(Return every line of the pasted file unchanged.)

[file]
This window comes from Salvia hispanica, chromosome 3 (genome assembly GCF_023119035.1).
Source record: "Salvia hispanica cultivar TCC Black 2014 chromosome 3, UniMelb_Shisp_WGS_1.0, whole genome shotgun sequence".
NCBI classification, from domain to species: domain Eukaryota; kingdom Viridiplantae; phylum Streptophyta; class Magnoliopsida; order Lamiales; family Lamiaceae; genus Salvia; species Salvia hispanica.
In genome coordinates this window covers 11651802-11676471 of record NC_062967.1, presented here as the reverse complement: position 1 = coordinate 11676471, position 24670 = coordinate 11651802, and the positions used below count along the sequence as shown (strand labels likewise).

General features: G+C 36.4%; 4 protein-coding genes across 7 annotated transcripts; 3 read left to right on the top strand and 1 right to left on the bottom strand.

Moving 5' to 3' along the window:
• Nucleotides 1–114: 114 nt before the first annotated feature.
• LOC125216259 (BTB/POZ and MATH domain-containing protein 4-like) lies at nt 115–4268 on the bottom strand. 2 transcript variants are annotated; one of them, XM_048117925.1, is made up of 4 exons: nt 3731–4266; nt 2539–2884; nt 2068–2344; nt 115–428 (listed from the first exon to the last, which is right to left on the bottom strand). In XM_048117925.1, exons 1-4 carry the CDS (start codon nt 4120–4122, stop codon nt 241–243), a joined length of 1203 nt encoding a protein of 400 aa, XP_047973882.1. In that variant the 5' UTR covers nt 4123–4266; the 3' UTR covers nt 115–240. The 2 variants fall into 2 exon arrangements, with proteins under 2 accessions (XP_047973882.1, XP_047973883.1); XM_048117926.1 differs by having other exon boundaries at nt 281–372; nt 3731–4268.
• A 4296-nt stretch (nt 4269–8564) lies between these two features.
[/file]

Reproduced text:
This window comes from Salvia hispanica, chromosome 3 (genome assembly GCF_023119035.1).
Source record: "Salvia hispanica cultivar TCC Black 2014 chromosome 3, UniMelb_Shisp_WGS_1.0, whole genome shotgun sequence".
NCBI classification, from domain to species: domain Eukaryota; kingdom Viridiplantae; phylum Streptophyta; class Magnoliopsida; order Lamiales; family Lamiaceae; genus Salvia; species Salvia hispanica.
In genome coordinates this window covers 11651802-11676471 of record NC_062967.1, presented here as the reverse complement: position 1 = coordinate 11676471, position 24670 = coordinate 11651802, and the positions used below count along the sequence as shown (strand labels likewise).

General features: G+C 36.4%; 4 protein-coding genes across 7 annotated transcripts; 3 read left to right on the top strand and 1 right to left on the bottom strand.

Moving 5' to 3' along the window:
• Nucleotides 1–114: 114 nt before the first annotated feature.
• LOC125216259 (BTB/POZ and MATH domain-containing protein 4-like) lies at nt 115–4268 on the bottom strand. 2 transcript variants are annotated; one of them, XM_048117925.1, is made up of 4 exons: nt 3731–4266; nt 2539–2884; nt 2068–2344; nt 115–428 (listed from the first exon to the last, which is right to left on the bottom strand). In XM_048117925.1, exons 1-4 carry the CDS (start codon nt 4120–4122, stop codon nt 241–243), a joined length of 1203 nt encoding a protein of 400 aa, XP_047973882.1. In that variant the 5' UTR covers nt 4123–4266; the 3' UTR covers nt 115–240. The 2 variants fall into 2 exon arrangements, with proteins under 2 accessions (XP_047973882.1, XP_047973883.1); XM_048117926.1 differs by having other exon boundaries at nt 281–372; nt 3731–4268.
• A 4296-nt stretch (nt 4269–8564) lies between these two features.